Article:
February 15, 2011, BY JEREMY KRINSLEY
I’ve heard a couple other releases from Archers. They were good. But when I put on “They Were Floating,” it immediately made an impression on me. I mean, this is probably some of Vincent Caylet’s most memorable work. It probably struck me right away so much because the first track is the most impactful out of the five herein. It’s called “They Cut Rocks with a Knife in their Hand.” It’s got a droning loop that sounds like the ebb and flow of a harmonica. It’s also got a nice bird-like fluting or piping, which I guess could be an actual field recording if it didn’t sound slightly artificial to me. The vocals are an ecstatic meditation that hauntingly soars with the drone. The rest of the tracks are almost as good. The second, “Little Thrones and Rotten Ropes,” sounds like an ancient hallowed Mayan temple left in ruins. It’s got a great rustic feel but with a reverent ambiance devoted to Quetzalcoatl or something. Very cool. Then, there’s “We Used to See Humans,” which starts off with some lazy day strumming romances. This gets peeled back into a slowburner with deep and long trails of manipulated wails, which sound a little like whale sonar. The other side finishes off the last two tracks. “Experience” lives up to its name with its shimmery loop and second layer of lower textures. It is truly a moving and uplifting moment on the record. At one point a very sharp ringing steps in but dissolves into a nice oscillation that adds even more to the layers. Then, everything ends with “The Wooden Cabin Needs a Key.” This is a divinely contemplative intercourse with nature. This is like a pantheistic hike through the woodlands with pieces of god hiding under rocks, in hollowed out trees, and in trickling creeks. There aren’t any field recordings, but it is so organic-feeling and reflective. Perhaps I say it this way because I only get a sense of this aura’d flavor when I look out from a high mountain or scan over an endless sea from the shore. That’s a very nice place to be left at the end of an album.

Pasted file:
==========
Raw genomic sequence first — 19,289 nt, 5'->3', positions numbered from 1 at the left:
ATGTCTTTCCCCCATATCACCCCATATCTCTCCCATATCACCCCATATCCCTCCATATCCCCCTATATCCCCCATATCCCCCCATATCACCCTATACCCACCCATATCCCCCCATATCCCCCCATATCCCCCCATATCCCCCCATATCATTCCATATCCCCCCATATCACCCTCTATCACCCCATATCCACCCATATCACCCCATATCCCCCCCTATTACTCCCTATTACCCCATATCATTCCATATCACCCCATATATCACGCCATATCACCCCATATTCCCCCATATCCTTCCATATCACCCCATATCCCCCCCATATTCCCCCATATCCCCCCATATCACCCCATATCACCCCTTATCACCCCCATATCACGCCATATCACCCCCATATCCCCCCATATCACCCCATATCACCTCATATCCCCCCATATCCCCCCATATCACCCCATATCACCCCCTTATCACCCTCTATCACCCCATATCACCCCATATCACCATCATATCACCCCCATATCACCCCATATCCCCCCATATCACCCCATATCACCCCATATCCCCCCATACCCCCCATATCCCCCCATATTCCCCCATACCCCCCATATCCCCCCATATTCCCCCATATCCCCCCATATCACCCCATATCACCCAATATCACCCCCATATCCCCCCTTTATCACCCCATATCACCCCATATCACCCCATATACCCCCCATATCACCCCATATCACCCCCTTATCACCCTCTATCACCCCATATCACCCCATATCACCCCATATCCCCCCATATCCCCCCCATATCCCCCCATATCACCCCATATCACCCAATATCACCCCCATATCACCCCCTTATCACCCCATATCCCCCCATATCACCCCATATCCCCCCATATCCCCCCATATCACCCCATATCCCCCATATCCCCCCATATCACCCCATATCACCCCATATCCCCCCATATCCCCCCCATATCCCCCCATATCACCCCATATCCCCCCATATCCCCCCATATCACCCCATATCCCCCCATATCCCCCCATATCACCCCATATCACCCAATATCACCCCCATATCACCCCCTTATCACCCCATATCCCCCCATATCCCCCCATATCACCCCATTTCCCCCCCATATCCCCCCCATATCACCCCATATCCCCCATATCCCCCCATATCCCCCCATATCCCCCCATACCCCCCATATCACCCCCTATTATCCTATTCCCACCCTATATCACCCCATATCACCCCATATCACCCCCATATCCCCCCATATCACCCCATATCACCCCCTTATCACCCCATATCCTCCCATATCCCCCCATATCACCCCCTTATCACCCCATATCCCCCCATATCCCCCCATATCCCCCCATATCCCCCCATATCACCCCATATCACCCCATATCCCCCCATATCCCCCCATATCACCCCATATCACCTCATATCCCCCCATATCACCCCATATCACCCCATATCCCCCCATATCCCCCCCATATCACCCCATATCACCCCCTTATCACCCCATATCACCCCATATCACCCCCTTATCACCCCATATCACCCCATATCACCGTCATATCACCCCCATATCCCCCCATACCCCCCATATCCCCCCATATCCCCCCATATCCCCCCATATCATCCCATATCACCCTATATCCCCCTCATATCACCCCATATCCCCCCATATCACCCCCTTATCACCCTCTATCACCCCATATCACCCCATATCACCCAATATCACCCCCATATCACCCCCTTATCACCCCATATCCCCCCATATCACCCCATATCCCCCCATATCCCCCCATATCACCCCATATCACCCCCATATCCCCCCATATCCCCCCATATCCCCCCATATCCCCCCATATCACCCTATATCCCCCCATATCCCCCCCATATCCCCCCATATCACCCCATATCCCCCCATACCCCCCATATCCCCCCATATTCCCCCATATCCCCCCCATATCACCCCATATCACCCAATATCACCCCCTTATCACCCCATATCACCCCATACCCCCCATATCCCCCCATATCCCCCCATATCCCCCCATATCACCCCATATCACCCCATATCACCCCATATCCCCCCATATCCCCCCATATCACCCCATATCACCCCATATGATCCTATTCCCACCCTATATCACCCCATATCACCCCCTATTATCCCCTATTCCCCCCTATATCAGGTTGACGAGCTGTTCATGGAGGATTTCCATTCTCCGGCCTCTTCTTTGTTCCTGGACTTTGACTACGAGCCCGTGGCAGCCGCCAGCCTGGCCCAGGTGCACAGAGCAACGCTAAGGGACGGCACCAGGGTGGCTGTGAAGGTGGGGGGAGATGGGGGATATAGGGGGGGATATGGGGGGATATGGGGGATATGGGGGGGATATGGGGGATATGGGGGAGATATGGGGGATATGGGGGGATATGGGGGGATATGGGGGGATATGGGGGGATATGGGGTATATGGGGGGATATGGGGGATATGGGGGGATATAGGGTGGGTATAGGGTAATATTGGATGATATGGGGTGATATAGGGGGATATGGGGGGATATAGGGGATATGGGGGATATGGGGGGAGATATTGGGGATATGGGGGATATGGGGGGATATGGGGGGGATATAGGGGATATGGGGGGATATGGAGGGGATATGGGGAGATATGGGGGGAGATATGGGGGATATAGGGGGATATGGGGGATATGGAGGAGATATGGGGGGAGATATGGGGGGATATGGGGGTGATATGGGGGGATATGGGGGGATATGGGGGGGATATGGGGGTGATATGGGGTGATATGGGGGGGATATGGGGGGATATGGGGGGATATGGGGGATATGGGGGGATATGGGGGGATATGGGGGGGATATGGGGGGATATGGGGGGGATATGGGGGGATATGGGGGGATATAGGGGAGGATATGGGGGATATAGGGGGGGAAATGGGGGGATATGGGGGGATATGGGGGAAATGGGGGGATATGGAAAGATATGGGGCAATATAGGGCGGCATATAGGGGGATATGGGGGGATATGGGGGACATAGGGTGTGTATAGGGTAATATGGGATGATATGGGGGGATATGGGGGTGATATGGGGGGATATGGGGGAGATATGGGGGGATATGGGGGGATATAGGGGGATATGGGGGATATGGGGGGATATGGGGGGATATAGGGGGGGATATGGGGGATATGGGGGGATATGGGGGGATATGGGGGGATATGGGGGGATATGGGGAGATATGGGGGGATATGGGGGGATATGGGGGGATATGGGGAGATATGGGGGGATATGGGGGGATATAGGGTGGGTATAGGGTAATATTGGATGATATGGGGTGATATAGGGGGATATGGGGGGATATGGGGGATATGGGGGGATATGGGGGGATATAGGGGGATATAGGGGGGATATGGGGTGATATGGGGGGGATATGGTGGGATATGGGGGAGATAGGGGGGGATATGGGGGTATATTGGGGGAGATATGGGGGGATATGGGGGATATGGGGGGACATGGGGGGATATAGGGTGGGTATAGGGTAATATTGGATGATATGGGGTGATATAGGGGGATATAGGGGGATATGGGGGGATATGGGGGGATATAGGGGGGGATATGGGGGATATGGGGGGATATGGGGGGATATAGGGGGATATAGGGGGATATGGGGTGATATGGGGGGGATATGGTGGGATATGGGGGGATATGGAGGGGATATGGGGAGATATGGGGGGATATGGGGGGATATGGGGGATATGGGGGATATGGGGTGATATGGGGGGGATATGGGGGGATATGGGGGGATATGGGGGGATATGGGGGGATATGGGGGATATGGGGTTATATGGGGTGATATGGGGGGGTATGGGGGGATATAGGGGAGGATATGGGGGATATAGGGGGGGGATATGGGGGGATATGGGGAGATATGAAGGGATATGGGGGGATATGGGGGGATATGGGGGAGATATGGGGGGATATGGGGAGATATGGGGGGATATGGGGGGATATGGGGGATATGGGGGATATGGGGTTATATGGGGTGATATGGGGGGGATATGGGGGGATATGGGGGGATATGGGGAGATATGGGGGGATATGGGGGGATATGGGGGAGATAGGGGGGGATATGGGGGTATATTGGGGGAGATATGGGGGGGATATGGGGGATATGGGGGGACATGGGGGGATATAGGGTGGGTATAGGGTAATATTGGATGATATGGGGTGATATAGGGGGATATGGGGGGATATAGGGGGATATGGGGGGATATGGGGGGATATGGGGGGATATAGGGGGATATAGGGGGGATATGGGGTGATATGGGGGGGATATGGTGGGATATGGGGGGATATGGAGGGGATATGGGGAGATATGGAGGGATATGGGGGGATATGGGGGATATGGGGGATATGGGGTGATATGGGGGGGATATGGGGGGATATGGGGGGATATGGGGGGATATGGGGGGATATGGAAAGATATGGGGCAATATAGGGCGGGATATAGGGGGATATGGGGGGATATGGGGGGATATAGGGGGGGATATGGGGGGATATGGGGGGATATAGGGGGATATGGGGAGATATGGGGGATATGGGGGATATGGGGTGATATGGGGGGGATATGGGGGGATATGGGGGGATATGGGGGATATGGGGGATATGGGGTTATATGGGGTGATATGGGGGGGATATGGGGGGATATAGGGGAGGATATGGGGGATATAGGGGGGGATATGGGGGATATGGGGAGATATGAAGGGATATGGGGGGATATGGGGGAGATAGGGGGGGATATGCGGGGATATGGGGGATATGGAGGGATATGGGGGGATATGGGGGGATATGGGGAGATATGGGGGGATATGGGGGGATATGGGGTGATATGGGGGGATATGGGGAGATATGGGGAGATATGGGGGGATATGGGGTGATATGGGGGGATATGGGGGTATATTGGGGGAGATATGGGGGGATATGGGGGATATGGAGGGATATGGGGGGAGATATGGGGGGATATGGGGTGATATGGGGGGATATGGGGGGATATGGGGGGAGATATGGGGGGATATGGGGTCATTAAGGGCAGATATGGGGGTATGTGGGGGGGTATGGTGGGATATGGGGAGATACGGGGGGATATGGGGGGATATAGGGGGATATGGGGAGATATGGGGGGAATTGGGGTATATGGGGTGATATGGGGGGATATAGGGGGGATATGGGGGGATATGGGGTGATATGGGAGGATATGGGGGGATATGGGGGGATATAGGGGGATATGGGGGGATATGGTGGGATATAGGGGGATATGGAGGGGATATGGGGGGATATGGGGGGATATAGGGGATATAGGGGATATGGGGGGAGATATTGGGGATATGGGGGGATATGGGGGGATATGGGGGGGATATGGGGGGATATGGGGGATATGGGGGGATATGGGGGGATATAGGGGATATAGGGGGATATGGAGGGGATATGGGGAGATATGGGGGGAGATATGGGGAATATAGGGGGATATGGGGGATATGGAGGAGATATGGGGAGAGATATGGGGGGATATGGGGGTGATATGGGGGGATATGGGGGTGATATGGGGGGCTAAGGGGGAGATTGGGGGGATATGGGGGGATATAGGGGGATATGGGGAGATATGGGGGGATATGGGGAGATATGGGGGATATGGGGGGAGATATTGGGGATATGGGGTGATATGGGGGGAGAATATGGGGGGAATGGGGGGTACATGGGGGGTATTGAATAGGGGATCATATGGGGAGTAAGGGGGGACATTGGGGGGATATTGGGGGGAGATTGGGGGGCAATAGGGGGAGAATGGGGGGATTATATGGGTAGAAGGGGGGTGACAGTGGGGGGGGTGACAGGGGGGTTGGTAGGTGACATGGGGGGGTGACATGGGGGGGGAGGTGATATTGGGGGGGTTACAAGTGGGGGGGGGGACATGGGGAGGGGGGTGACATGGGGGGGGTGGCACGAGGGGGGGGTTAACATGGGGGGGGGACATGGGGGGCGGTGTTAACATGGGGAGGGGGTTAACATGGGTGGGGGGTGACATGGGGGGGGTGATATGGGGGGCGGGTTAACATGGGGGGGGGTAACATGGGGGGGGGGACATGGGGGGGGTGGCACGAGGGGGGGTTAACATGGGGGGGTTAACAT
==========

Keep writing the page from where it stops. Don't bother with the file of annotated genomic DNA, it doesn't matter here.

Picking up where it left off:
Man, what a great record. I liked Archers by the Sea before, but I love this artist now. Hearing is believing. This one’s way worth it. Nice psychedelically inked art from Fleur that finds its way onto the center record labels too. Comes straight from the luscious French record label, La Station Radar. Only 300.
May 27, 2011, By Dave Miller.
"...Entre autres récentes sorties de ces dernières semaines (notamment le CD-R « Hagar Qim » paru chez les Français de Full Of Nothing), je vous signale et vous recommande chaudement « They Were Floating Over The Mountain, They Were Kings », un très beau LP paru chez La Station Radar (label dont je vous avais déjà parlé au moment de chroniquer le récent album de Jeans Wilder) mi-décembre. Je vous recommande d’ailleurs le très étrange et dérangeant ‘Little Thrones And Rotten Ropes’ tiré du LP pré-cité. Pour le moment, je vous attends tout en bas, quelque part dans un des milliers de couloirs sonores révélés par Archers By The Sea...."
february 2011, by Digital Mojo.
JOSEPH GHOSN BLOG
"J’aime beaucoup They Were Floating Over The Mountains, They Were Kings, le disque d’Archers By The Sea que vient de sortir la Station Radar en vinyle. J’avais eu la chance de l’écouter il y a quelques mois déjà lorsque le label m’en avait envoyé une version en CDR. Depuis, le disque est resté dans ma tête, faisant son bout de chemin presque seul, planant et virevoltant d’oreille en mémoire. J’ai envoyé quelques questions à Archers By The Sea, jeune homme déjà auteur d’une oeuvre prolifique, sortie sous plusieurs pseudonymes et multitude labels ou formats."
INTERVIEW avec Vincent Caylet.